Gandhi’s words remind me of a comment by Sitting Bull. When asked what he thought of Christianity he replied:   “From what I have read it is an admirable religion, however I do not see any white people practicing it.”  From a Native American perspective, the only thing the conquerors religions offered was a destruction of their habitats and lifestyles.  Witness the coming of the Spanish to the “New World” and the systematic destruction of the culture and religions that already existed by the Spanish military and their allied missionaries.  The genocidal destruction of indigenous peoples throughout the world is full of pompous and pretentious efforts to “convert” and save them from their evil ways.  In reality, religion only provided an expedient excuse to separate them from their lands and gold.  We have in much of the history of organized religion a clear example of what Gandhi meant by Worship without Sacrifice.

Perhaps surprising to some though, true Christianity is firm that Worship without Sacrifice is worthless: 

“What good is it, my brothers and sisters, if someone claims to have faith but has no deeds? Can such faith save them? Suppose a brother or a sister is without clothes and daily food.  If one of you says to them, “Go in peace; keep warm and be well fed,” but does nothing about their physical needs, what good is it?  In the same way, faith by itself, if it is not accompanied by action, is dead.

 

But someone will say, “You have faith; I have deeds.”

Show me your faith without deeds, and I will show you my faith by my deeds.  

 

You believe that there is one God. Good! Even the demons believe that—and shudder.

 

You foolish person, do you want evidence that faith without deeds is useless?  Was not our father Abraham considered righteous for what he did when he offered his son Isaac on the altar?  You see that his faith and his actions were working together, and his faith was made complete by what he did.  And the scripture was fulfilled that says, “Abraham believed God, and it was credited to him as righteousness, and he was called God’s friend.  You see that a person is considered righteous by what they do and not by faith alone.”

                    James 2:14-26- New International Version

Abraham was willing to sacrifice his son for his religious beliefs. This is Worship with Sacrifice.  Going to church on Sunday or simply reading the Bible is Worship without Sacrifice.  When Jesus said that the two most important Commandments were Love God and Love Everyone, he meant you had to practice your faith by helping others who were less fortunate.  This has made it very difficult for most of humankind to be his followers in deed as well as in professed belief.  It is far easier to say “I am a Christian, then to “Sell your belongings and give to the poor, and you will have treasure in heaven. Then come, follow me.”  It is much easier to pray, worship, and read the Bible than to actually practice what Jesus was saying.  Think for a minute what it would mean if all would be Christians really practiced the “Love Everyone Commandment?  A short list of the consequences of this would mean:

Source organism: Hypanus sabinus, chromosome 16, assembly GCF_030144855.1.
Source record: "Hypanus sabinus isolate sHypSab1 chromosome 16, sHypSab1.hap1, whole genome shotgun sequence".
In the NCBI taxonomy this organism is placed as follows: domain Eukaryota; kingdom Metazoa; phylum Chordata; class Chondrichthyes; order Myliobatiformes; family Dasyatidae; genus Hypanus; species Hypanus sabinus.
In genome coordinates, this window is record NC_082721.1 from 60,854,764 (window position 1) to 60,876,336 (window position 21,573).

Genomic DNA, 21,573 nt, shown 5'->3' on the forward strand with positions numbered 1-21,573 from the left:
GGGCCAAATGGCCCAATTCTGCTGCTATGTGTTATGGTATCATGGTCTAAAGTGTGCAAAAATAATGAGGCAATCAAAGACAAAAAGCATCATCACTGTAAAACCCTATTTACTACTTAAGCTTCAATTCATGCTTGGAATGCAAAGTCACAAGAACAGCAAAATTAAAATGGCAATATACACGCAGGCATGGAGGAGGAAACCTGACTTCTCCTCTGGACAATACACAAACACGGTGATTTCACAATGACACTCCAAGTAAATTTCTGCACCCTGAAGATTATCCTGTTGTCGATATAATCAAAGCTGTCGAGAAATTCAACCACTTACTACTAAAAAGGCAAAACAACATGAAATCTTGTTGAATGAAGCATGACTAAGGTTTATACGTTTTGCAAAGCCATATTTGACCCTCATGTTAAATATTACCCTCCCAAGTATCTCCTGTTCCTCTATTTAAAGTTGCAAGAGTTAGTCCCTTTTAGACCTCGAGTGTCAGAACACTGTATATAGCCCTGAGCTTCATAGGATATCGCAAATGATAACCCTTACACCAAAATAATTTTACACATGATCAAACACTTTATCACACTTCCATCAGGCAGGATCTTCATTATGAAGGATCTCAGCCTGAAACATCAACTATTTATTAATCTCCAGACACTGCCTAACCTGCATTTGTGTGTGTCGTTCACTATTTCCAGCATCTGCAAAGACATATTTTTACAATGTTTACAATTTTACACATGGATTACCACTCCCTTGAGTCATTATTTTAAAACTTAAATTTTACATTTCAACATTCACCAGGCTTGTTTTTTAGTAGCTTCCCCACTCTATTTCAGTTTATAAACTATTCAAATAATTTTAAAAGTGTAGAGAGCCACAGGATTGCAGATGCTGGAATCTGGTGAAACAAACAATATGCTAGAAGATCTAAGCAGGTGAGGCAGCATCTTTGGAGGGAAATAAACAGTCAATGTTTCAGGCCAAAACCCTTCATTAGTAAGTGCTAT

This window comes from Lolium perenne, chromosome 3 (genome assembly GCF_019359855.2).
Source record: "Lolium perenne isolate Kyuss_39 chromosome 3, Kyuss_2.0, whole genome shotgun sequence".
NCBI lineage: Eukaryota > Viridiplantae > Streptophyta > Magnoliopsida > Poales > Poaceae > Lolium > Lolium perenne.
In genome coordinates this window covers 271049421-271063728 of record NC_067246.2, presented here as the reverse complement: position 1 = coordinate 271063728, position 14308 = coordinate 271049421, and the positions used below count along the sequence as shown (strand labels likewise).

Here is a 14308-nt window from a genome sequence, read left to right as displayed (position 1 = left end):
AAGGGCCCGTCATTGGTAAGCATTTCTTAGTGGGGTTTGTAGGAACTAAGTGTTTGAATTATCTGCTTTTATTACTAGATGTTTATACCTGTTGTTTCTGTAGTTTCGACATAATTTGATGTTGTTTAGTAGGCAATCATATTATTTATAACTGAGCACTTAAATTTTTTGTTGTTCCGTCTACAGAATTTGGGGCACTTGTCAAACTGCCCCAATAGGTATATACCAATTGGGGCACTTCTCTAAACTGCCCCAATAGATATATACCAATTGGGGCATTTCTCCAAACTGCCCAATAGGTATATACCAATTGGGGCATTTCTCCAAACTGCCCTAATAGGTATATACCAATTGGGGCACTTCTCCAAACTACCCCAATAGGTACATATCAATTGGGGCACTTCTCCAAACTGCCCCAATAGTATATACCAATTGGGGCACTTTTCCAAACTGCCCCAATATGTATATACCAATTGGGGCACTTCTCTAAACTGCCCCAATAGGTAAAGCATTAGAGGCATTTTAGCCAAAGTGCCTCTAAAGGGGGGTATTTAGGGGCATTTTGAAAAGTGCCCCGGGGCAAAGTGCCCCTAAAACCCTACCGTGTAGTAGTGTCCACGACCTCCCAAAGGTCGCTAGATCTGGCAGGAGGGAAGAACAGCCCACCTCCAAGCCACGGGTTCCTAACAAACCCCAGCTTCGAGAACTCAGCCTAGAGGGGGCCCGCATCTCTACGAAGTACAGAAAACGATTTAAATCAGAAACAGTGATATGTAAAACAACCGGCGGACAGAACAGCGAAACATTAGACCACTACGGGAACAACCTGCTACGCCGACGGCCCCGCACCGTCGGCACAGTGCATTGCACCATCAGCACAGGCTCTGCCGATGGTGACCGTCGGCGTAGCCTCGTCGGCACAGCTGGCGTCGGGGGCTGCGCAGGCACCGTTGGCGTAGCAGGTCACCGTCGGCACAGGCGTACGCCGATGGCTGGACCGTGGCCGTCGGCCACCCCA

• No religious wars
  • No Jihads
  • No terrorism
  • No murders
  • No rapes
  • No assaults
  • NO WARS PERIOD

Can you imagine a world without these problems?  This is the world we would have if everyone practiced their religions by deeds and not just words.  However, this would require sacrifice and too many people are not really willing to sacrifice for their religion, for Jesus or for God.  Sacrifice means giving up something to help others, not giving up something to gain something for you.  Those who blow up their bodies to attain paradise with 40 vestal virgins are not sacrificing for others; they are simply trying to take a shortcut to attain what other greedy people already have.  Any religion that terrorizes others in the name of “whoever” or “whatever” is evil regardless of what it calls itself.  This raises the question that might be phased as “What is the purpose of religion.”  Searching the web it is easy to find that many have condemned organized religion because of the atrocities associated with it. Great thinkers from Plato to Thomas Jefferson to Bertrand Russell have had little good to say about religions.  However, I like the following comment from WaheguruNet regarding what positive role religion could and indeed should play in society:

“Religion has and continues to impact almost every aspect of human civilization in both positive and negative ways. The great spiritual masters from all traditions have taught that we need to adopt and develop higher qualities of love, mercy, generosity, kindness and so on. These higher qualities are a natural byproduct of developing a deeper connection with our spiritual nature and so in this respect religion can be thought of as a vehicle to support our spiritual development and our re-connection with divinity.  In this way, human beings will be better at working together to create a better and more harmonious world.”

You will notice that in this purpose there is nothing mentioned about doom and destruction  or about going to hell and suffering for the rest of your life or about your neighbor who is a hypocrite and unlike you is destined for fire and brimstone.  The purpose of religion is to help us become better people. To help us find our connection to our inner spirit and to help guide us in living a more just and moral life.  This purpose must be followed by actions and deeds as well as pious readings and professed beliefs. There is no room Gandhi’s religion or Jesus’s religion for bigotry, discrimination, prejudice, hatred, intolerance and destruction of others or their belief systems.   

Time for Questions:

What can we do to practice good deeds as well as good thoughts? What sacrifices are you willing to make to help others?  Are we making a true sacrifice by telling others how hard we worked and that they can be what we are if they only try?  Should we simply tell others to pull themselves up by their boot straps?  Are all people really created equal in the sense that everyone has an equal chance at health and happiness?  Can we help make it so by sharing what we have with others?  

Life is just beginning.